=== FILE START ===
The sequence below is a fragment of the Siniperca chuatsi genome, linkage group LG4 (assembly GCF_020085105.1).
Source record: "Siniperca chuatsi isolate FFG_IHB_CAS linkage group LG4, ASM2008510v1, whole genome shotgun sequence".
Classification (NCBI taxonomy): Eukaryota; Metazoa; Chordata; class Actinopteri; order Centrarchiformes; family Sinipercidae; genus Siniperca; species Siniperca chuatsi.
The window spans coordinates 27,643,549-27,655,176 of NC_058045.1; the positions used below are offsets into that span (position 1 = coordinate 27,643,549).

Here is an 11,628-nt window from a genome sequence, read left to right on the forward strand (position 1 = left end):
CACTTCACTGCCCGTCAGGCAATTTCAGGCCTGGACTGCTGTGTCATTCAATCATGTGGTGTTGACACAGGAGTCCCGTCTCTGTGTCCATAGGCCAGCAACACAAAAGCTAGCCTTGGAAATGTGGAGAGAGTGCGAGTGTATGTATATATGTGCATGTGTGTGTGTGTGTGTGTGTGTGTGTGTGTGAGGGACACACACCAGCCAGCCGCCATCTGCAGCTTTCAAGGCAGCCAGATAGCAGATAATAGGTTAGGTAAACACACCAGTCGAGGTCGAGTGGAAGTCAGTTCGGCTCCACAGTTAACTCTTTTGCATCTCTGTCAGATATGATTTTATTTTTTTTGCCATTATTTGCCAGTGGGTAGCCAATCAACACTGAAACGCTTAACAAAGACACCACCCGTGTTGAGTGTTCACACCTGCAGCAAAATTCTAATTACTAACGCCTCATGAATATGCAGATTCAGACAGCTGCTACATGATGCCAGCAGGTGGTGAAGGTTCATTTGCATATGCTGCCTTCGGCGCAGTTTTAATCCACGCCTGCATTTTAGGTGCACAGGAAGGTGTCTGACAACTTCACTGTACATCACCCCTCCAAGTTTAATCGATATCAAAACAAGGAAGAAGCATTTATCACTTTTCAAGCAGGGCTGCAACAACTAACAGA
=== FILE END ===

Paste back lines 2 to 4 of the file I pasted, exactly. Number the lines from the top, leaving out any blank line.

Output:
Source record: "Siniperca chuatsi isolate FFG_IHB_CAS linkage group LG4, ASM2008510v1, whole genome shotgun sequence".
Classification (NCBI taxonomy): Eukaryota; Metazoa; Chordata; class Actinopteri; order Centrarchiformes; family Sinipercidae; genus Siniperca; species Siniperca chuatsi.
The window spans coordinates 27,643,549-27,655,176 of NC_058045.1; the positions used below are offsets into that span (position 1 = coordinate 27,643,549).